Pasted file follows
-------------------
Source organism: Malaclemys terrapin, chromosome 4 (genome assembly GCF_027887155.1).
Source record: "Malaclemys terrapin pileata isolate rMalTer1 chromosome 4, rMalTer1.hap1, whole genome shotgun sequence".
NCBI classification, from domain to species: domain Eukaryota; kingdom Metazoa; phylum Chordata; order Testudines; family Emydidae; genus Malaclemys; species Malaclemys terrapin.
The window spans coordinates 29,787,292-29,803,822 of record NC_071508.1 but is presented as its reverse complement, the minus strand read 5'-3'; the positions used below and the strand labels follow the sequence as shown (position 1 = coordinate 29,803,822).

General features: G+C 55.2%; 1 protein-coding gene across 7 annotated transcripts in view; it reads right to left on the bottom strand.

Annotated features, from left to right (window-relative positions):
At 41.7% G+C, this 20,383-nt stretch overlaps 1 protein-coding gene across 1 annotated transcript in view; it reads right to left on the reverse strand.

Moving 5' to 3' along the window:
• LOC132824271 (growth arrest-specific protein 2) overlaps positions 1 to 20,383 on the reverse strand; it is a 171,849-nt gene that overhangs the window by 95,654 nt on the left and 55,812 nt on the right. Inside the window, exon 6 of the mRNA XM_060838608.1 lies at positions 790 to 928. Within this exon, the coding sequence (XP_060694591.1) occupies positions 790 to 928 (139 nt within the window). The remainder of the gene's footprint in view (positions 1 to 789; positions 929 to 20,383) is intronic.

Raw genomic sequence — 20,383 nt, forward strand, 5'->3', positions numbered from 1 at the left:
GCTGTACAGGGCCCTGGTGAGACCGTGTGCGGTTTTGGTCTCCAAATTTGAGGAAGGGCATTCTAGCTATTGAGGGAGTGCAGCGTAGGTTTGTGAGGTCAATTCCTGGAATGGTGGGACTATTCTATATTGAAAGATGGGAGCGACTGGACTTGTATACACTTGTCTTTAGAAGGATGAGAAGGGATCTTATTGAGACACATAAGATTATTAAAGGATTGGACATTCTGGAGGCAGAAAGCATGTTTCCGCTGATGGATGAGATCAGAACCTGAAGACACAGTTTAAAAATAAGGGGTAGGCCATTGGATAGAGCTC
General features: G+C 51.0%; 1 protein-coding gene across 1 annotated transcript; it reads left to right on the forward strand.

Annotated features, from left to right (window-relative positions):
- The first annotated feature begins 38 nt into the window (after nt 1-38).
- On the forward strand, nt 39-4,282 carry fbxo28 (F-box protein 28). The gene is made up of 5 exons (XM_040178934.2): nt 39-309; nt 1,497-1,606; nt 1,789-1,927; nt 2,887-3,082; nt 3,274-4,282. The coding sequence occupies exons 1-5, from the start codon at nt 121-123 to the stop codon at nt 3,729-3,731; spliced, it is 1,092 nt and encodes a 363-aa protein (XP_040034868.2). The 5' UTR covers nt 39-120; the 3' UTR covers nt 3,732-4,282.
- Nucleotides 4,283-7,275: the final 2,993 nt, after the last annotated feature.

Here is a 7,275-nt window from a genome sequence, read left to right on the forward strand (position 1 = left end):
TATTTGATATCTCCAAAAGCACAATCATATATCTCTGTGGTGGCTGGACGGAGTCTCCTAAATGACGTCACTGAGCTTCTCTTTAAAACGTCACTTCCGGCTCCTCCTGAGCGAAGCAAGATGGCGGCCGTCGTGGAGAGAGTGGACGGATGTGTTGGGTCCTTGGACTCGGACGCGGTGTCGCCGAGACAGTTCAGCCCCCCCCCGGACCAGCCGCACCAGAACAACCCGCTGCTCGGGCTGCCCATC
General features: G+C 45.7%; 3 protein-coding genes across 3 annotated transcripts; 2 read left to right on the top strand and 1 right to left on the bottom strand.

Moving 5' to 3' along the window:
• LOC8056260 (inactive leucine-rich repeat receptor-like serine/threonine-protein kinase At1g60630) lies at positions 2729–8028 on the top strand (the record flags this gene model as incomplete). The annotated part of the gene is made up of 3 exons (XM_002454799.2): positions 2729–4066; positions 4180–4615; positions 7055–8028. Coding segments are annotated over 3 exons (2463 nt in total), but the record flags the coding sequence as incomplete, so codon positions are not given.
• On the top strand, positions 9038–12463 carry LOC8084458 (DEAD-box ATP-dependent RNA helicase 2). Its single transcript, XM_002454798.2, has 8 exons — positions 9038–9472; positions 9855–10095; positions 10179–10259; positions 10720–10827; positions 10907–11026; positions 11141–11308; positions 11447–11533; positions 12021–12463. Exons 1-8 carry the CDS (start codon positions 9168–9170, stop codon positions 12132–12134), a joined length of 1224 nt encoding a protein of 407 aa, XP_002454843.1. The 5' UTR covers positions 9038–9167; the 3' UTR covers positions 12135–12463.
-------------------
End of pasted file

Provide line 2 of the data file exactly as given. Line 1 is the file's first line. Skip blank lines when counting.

Source record: "Malaclemys terrapin pileata isolate rMalTer1 chromosome 4, rMalTer1.hap1, whole genome shotgun sequence".